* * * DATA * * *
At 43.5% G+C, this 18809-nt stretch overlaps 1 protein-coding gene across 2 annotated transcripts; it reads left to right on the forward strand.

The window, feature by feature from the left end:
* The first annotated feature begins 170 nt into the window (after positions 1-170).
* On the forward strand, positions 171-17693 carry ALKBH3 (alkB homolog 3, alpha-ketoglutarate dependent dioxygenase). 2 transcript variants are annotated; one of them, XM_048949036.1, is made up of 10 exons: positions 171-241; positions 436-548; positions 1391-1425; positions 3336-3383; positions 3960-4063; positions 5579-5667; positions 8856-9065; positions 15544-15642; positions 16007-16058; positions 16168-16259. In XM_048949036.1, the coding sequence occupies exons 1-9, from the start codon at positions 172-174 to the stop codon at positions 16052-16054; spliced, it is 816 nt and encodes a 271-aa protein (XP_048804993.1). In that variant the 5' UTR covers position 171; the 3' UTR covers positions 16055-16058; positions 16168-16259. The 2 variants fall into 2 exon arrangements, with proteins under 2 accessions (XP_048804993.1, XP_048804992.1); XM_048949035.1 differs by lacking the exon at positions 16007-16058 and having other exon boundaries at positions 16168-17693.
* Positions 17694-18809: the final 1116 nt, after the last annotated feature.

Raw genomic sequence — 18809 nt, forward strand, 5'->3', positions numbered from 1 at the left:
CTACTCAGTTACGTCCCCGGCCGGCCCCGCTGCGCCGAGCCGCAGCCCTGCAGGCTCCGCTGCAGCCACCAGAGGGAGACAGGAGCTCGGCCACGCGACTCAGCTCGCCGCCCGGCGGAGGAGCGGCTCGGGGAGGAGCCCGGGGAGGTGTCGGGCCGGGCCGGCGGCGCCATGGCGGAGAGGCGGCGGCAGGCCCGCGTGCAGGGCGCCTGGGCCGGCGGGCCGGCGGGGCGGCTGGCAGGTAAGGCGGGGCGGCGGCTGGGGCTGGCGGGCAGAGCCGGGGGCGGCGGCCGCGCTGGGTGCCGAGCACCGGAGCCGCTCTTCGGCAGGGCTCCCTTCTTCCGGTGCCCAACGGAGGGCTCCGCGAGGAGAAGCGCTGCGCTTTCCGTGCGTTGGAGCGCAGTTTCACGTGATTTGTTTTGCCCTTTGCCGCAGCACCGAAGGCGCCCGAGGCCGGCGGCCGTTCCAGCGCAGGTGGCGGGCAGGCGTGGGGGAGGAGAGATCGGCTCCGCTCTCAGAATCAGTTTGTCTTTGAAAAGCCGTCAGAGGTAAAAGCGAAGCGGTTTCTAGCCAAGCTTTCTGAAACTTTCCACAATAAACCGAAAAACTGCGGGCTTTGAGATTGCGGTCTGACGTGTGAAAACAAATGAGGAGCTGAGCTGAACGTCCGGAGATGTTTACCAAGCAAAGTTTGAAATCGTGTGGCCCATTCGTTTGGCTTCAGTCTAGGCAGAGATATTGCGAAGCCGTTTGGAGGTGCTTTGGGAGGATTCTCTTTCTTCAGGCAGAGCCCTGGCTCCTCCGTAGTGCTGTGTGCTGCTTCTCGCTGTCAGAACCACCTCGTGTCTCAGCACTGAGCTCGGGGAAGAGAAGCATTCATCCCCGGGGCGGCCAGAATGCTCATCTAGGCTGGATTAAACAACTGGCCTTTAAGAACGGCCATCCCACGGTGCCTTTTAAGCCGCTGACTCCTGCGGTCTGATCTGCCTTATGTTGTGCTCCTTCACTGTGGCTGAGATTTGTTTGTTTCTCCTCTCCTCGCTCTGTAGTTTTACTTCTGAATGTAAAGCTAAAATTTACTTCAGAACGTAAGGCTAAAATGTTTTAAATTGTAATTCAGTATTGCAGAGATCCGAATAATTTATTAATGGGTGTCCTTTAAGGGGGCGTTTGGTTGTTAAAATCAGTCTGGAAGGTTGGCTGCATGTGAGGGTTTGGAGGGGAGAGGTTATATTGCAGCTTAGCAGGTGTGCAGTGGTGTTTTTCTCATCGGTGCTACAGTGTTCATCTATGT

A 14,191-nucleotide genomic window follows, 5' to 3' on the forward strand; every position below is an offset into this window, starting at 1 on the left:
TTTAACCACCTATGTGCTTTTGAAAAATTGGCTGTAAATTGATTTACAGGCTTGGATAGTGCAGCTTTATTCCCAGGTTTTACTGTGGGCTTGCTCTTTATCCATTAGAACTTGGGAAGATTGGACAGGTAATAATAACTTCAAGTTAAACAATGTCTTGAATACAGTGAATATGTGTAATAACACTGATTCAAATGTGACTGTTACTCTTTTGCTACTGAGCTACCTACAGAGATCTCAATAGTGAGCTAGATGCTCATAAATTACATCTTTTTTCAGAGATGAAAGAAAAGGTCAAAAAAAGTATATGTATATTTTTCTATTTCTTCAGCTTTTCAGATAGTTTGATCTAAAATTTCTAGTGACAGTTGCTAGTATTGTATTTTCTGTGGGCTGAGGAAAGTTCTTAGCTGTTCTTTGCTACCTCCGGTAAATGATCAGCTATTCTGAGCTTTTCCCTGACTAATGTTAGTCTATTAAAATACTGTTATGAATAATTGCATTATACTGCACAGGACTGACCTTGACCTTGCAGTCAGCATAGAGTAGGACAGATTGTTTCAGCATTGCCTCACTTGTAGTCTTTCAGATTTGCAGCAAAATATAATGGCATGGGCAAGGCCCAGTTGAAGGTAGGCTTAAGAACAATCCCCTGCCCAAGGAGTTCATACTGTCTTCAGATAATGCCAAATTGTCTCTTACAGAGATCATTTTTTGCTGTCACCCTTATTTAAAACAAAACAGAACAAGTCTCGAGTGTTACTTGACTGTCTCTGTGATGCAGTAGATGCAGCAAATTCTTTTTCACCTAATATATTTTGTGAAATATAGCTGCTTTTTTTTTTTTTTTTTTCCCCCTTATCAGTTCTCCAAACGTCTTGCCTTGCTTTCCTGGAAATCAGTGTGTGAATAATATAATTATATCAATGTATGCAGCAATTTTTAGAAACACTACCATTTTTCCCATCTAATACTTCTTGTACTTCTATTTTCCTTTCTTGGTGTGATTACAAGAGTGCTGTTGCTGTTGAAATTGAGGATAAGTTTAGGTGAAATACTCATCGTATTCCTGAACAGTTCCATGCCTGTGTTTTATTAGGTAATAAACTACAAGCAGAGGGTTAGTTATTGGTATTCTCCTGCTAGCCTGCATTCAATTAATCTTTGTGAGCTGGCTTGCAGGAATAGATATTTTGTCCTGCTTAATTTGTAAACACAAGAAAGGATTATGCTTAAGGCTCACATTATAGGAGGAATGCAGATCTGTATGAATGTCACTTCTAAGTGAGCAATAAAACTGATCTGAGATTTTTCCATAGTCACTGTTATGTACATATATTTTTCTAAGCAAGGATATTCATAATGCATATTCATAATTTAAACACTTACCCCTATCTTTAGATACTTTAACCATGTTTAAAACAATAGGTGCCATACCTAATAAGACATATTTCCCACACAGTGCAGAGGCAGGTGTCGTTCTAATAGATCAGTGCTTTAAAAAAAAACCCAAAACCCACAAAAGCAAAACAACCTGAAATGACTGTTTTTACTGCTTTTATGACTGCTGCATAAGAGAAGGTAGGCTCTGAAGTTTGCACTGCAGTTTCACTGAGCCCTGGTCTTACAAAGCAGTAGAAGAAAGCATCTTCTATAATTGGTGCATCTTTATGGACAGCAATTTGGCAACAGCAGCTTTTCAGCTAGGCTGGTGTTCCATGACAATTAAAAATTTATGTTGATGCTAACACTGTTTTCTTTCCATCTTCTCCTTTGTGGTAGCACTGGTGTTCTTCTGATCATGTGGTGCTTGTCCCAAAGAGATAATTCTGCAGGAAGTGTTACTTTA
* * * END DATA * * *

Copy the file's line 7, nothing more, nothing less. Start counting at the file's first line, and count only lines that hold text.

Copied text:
CTACTCAGTTACGTCCCCGGCCGGCCCCGCTGCGCCGAGCCGCAGCCCTGCAGGCTCCGCTGCAGCCACCAGAGGGAGACAGGAGCTCGGCCACGCGACTCAGCTCGCCGCCCGGCGGAGGAGCGGCTCGGGGAGGAGCCCGGGGAGGTGTCGGGCCGGGCCGGCGGCGCCATGGCGGAGAGGCGGCGGCAGGCCCGCGTGCAGGGCGCCTGGGCCGGCGGGCCGGCGGGGCGGCTGGCAGGTAAGGCGGGGCGGCGGCTGGGGCTGGCGGGCAGAGCCGGGGGCGGCGGCCGCGCTGGGTGCCGAGCACCGGAGCCGCTCTTCGGCAGGGCTCCCTTCTTCCGGTGCCCAACGGAGGGCTCCGCGAGGAGAAGCGCTGCGCTTTCCGTGCGTTGGAGCGCAGTTTCACGTGATTTGTTTTGCCCTTTGCCGCAGCACCGAAGGCGCCCGAGGCCGGCGGCCGTTCCAGCGCAGGTGGCGGGCAGGCGTGGGGGAGGAGAGATCGGCTCCGCTCTCAGAATCAGTTTGTCTTTGAAAAGCCGTCAGAGGTAAAAGCGAAGCGGTTTCTAGCCAAGCTTTCTGAAACTTTCCACAATAAACCGAAAAACTGCGGGCTTTGAGATTGCGGTCTGACGTGTGAAAACAAATGAGGAGCTGAGCTGAACGTCCGGAGATGTTTACCAAGCAAAGTTTGAAATCGTGTGGCCCATTCGTTTGGCTTCAGTCTAGGCAGAGATATTGCGAAGCCGTTTGGAGGTGCTTTGGGAGGATTCTCTTTCTTCAGGCAGAGCCCTGGCTCCTCCGTAGTGCTGTGTGCTGCTTCTCGCTGTCAGAACCACCTCGTGTCTCAGCACTGAGCTCGGGGAAGAGAAGCATTCATCCCCGGGGCGGCCAGAATGCTCATCTAGGCTGGATTAAACAACTGGCCTTTAAGAACGGCCATCCCACGGTGCCTTTTAAGCCGCTGACTCCTGCGGTCTGATCTGCCTTATGTTGTGCTCCTTCACTGTGGCTGAGATTTGTTTGTTTCTCCTCTCCTCGCTCTGTAGTTTTACTTCTGAATGTAAAGCTAAAATTTACTTCAGAACGTAAGGCTAAAATGTTTTAAATTGTAATTCAGTATTGCAGAGATCCGAATAATTTATTAATGGGTGTCCTTTAAGGGGGCGTTTGGTTGTTAAAATCAGTCTGGAAGGTTGGCTGCATGTGAGGGTTTGGAGGGGAGAGGTTATATTGCAGCTTAGCAGGTGTGCAGTGGTGTTTTTCTCATCGGTGCTACAGTGTTCATCTATGT